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The Last Days of Tolstoy

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Written by V. G. Chertkov


Translated by Nathalie A. Duddington


(1922)


From the Author's Introduction:

"So much misunderstanding, misrepresentation, partiality and personal prejudice has accumulated in connection with the last years and days of Leo Nikolaevitch Tolstoy's life, that before starting upon this first detailed account of his "going away" I find myself compelled, at the risk of wearying the reader's patience, to begin with a somewhat lengthy introduction. ...."

Vladimir Grigoryevich Chertkov (also transliterated as Chertkoff, Tchertkoff or Tschertkow (3 November [O.S. 22 October] 1854–November 9, 1936) was the editor of the works of Leo Tolstoy, and one of the most prominent Tolstoyans. After the revolutions of 1917, Chertkov was instrumental in creating the United Council of Religious Communities and Groups, which eventually came to administer the Russian SFSR's conscientious objection program.

CONTENTS:

Public opinion demands that facts with regard to Tolstoy's going away should be revealed—The conditions of Tolstoy's life were a test of his consistency—Why is it necessary to publish the circumstances of his going away?—The importance of Tolstoy's example—Misrepresentation of the causes of his going away—The moral duty of his friends to defend his memory—My task.

PART I

WHY TOLSTOY DID NOT LEAVE HIS HOME

(Letter to H. Dosev)

Dosev's mistake, common to many—Tolstoy's true motives—His independence of the opinion of men—The limit of his yielding—In order to go away he had to feel the necessity for doing so—It was easier to go than to remain—Tolstoy's sufferings at Yasnaya Polyana (from his intimate diary)—The mistake of passing censure upon his life at Yasnaya—He fulfilled that which God required of him—His love for his wife and his confidence in her—His self-sacrifice for her sake—We must believe in his conscientiousness—The heroism of his life in his family.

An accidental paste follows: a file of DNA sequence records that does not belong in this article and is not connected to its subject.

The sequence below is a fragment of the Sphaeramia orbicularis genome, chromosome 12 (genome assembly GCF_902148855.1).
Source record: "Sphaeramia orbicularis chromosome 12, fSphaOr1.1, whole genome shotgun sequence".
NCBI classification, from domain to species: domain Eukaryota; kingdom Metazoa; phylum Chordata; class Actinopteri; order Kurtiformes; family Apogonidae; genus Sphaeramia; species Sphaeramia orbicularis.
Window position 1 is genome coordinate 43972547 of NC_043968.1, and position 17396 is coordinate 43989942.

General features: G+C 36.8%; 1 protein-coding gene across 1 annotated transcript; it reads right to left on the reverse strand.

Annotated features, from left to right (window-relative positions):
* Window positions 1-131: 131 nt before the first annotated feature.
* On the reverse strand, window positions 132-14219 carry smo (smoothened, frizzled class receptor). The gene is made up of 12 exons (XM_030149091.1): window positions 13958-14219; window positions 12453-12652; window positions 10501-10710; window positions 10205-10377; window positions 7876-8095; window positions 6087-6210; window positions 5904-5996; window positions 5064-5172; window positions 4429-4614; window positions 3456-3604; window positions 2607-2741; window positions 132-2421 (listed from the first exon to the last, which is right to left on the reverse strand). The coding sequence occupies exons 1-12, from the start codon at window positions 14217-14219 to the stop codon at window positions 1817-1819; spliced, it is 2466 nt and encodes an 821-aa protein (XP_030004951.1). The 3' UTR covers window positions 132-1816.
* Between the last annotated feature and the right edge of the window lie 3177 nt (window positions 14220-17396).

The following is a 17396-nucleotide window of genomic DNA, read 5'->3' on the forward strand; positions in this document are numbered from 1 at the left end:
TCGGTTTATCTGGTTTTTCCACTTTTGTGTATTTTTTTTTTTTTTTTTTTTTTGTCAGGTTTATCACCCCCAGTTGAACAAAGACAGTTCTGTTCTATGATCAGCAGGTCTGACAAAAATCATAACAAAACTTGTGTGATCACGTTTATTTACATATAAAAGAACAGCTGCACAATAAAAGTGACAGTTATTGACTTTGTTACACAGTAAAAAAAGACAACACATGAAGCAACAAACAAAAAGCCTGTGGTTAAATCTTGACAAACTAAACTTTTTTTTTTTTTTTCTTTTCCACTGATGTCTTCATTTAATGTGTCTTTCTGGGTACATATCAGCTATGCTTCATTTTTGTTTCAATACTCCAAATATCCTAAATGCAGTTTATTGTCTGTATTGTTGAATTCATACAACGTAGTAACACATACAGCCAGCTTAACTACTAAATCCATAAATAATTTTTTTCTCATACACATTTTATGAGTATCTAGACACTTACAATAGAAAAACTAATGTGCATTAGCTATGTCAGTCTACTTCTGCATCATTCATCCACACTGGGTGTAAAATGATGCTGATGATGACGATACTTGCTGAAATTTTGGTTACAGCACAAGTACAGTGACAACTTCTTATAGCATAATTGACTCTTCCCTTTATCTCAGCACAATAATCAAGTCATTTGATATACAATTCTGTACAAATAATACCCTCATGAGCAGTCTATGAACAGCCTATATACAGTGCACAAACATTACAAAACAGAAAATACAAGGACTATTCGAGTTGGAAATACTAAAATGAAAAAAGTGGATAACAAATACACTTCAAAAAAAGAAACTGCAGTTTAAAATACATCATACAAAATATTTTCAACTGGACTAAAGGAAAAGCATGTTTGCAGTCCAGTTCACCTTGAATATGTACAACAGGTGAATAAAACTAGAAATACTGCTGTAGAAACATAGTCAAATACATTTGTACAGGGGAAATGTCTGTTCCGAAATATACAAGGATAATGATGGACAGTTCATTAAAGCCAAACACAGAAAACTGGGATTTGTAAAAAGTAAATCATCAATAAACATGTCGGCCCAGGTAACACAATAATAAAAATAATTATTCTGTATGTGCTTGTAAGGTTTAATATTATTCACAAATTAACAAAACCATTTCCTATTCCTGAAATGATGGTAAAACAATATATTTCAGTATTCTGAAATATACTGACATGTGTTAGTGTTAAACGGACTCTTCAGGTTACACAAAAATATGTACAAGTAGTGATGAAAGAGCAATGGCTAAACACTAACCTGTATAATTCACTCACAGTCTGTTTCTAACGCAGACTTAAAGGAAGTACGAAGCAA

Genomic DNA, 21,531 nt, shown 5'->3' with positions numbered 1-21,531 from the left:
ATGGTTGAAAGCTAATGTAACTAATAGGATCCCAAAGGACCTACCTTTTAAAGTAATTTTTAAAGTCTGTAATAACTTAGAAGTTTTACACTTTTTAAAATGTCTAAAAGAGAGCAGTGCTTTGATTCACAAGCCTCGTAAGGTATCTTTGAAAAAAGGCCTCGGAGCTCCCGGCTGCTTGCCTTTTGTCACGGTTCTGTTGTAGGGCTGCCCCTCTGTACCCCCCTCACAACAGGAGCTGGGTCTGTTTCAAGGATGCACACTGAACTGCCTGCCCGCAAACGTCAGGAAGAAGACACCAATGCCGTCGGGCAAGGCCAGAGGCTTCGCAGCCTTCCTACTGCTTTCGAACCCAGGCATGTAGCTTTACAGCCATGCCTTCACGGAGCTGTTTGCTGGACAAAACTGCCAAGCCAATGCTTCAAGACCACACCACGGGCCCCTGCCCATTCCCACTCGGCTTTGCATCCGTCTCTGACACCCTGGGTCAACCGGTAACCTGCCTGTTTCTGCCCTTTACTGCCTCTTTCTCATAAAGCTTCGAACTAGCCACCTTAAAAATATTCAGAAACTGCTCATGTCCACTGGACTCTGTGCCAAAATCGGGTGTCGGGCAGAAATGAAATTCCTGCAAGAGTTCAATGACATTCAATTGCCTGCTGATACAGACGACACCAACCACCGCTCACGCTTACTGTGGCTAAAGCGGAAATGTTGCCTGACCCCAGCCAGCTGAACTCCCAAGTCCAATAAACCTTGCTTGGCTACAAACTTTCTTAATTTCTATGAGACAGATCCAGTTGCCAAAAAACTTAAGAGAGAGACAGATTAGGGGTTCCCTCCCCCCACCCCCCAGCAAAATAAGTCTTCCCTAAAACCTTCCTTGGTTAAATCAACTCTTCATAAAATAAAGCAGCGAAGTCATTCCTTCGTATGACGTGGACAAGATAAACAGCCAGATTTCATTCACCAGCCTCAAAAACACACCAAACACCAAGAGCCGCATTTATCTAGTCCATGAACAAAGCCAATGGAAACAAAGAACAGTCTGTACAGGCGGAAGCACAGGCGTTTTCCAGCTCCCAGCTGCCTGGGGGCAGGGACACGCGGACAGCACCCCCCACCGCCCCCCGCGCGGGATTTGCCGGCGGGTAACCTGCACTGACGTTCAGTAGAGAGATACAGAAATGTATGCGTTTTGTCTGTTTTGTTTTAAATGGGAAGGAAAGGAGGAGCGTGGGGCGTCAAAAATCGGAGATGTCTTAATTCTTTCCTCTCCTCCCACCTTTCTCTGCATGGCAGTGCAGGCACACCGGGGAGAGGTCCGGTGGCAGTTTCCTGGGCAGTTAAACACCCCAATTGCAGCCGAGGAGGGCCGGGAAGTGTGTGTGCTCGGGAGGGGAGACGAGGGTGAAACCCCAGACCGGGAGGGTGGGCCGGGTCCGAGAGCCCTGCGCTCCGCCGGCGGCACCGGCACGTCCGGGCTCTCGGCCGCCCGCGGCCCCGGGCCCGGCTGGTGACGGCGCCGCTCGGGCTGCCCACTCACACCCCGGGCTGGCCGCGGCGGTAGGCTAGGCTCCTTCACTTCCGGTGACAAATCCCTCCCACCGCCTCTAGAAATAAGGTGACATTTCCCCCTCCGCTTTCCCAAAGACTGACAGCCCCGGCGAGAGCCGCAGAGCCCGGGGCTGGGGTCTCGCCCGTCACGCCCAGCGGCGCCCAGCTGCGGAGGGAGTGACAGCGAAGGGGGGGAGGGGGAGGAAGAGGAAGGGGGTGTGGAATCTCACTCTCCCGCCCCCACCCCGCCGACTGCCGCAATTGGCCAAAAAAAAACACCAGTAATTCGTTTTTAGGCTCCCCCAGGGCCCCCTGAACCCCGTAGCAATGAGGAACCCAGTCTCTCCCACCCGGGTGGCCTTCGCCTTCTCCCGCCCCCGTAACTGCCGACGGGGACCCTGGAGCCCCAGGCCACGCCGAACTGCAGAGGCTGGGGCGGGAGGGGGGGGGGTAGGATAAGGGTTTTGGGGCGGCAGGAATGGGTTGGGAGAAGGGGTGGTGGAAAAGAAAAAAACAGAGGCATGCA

PART II

WHY TOLSTOY WENT AWAY

Chapter I: The conditions of life at Yasnaya Polyana. Wealthy surroundings—False position in the eyes of men—Spiritual break with his wife.

Chapter II: Change for the worse in his wife's attitude to him. Change for the worse in the conditions of life at Yasnaya with regard to the management of the estate, to the relations with the peasants, and in his wife's attitude to him—Tolstoy gives up landed property—His readiness to go away and the causes of his delay in making a final decision.

Chapter III: The history of the will. Tolstoy's attitude to property in general and to literary property in particular—His differences with his wife on that score—Tolstoy's firmness in renouncing the copyright of his works—His wife's opposition—Short history of the drawing up of the will.

Chapter IV: Intervals of rest—in other people's houses. Mental and physical revival—Creative work.

Chapter V: The last period. Summer of 1910—Period of suffering that undermined his health.

Chapter VI: Mental agony. Tolstoy's disappointment at the impossibility of awakening his wife's spiritual consciousness—Recognition that his further stay at Yasnaya Polyana is unnecessary—The harm that his staying there did to Sofya Andreyevna.

Chapter VII: The night of Tolstoy's going away. The last touch—Preparations and departure—Entries in the diary.

Chapter VIII: Tolstoy's relation to his wife. Letters to her in 1897 and after his departure—Reasons why he did not wish to see her.

Chapter IX: The motives that decided his going away. The last straw—Mistaken judgments about Tolstoy's going away.

Chapter X: The significance of Tolstoy's going away and of the whole spiritual achievement of his life. The one desire of his life, to do the will of God—The inevitability of the end.

PART III

TOLSTOY'S ATTITUDE TO HIS SUFFERINGS

The growth of his inner consciousness during the second period of his life. Extracts from the diary for 1884—Differences with his wife—On the border of despair—Feeling of solitude—Memory of his mother and his longing for her (1906)—Striving after God. Extracts from diary and letters from 1889-1910—Family trials—The cross of his life, till the end—His words about Sofya Andreyevna and consciousness of his guilt (from a conversation with, and the letters to Tchertkoff)—The mystery of another's soul—Tolstoy's thoughts that give a general meaning to his interpretation of suffering ("The Reading-Cycle," "The Way of Life").

Appendix I:

The inevitable one-sidedness of quotations made from Tolstoy's writings for the purposes of the present narrative—His many-sided personality—His power of controlling his sufferings and his natural joy of life—The attainment of the true good.

Appendix II:

My personal attitude to Tolstoy's wife—The experience and observation of thirty years—My task is not to censure anyone but to vindicate truth.




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